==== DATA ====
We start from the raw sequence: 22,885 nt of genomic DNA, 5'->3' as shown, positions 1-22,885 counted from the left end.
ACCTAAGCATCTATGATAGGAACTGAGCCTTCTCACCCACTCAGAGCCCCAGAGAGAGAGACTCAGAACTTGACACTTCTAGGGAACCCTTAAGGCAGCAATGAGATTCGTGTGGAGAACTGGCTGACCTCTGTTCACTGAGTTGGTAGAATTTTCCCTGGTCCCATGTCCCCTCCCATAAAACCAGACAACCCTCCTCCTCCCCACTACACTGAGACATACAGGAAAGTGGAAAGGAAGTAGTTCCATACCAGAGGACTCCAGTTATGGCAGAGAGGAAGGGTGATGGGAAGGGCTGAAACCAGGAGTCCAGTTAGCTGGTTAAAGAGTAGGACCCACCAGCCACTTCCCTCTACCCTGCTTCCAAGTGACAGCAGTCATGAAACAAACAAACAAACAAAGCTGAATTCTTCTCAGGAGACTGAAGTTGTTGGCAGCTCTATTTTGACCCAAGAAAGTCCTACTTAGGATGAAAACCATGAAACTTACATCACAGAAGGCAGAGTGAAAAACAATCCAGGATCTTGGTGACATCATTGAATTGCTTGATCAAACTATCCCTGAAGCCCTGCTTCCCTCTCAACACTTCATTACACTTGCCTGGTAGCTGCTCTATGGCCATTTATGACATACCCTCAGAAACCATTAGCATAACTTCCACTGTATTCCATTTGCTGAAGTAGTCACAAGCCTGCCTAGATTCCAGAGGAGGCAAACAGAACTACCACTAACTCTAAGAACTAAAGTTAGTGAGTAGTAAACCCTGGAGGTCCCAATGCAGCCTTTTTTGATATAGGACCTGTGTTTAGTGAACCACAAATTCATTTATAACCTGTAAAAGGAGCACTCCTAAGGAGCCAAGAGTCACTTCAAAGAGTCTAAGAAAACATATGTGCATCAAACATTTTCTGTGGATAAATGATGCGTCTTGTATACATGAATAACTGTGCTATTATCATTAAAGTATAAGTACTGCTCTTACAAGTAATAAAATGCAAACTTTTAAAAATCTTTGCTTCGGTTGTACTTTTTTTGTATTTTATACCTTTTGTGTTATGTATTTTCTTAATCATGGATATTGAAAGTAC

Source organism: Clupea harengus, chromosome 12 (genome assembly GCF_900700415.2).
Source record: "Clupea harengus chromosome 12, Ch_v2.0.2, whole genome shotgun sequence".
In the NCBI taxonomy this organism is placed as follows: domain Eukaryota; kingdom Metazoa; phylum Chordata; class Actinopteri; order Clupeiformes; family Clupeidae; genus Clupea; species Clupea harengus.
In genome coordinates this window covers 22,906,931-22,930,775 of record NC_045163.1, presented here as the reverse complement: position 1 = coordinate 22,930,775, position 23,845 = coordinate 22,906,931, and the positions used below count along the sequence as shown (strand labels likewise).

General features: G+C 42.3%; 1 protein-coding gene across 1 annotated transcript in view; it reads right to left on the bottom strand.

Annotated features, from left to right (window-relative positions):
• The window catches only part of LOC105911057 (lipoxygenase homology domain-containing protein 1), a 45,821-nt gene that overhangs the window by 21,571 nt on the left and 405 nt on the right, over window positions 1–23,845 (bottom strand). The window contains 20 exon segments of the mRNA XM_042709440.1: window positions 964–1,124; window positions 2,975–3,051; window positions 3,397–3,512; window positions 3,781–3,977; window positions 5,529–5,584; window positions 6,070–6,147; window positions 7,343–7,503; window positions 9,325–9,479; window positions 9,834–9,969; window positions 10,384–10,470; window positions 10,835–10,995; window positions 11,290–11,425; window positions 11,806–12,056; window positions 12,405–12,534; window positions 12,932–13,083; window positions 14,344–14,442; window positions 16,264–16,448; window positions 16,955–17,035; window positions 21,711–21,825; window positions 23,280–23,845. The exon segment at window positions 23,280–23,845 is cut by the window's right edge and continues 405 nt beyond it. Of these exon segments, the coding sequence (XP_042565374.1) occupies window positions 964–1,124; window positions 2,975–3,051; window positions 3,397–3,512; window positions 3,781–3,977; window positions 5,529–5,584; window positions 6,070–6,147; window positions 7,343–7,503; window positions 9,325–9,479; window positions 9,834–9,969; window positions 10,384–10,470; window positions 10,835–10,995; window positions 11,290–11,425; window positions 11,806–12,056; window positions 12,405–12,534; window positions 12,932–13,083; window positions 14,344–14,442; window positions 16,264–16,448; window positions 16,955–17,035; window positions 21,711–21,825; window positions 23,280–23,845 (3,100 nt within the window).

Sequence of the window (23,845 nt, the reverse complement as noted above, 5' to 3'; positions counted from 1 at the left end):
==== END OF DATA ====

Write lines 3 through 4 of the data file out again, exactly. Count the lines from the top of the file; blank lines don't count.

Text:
Source organism: Clupea harengus, chromosome 12 (genome assembly GCF_900700415.2).
Source record: "Clupea harengus chromosome 12, Ch_v2.0.2, whole genome shotgun sequence".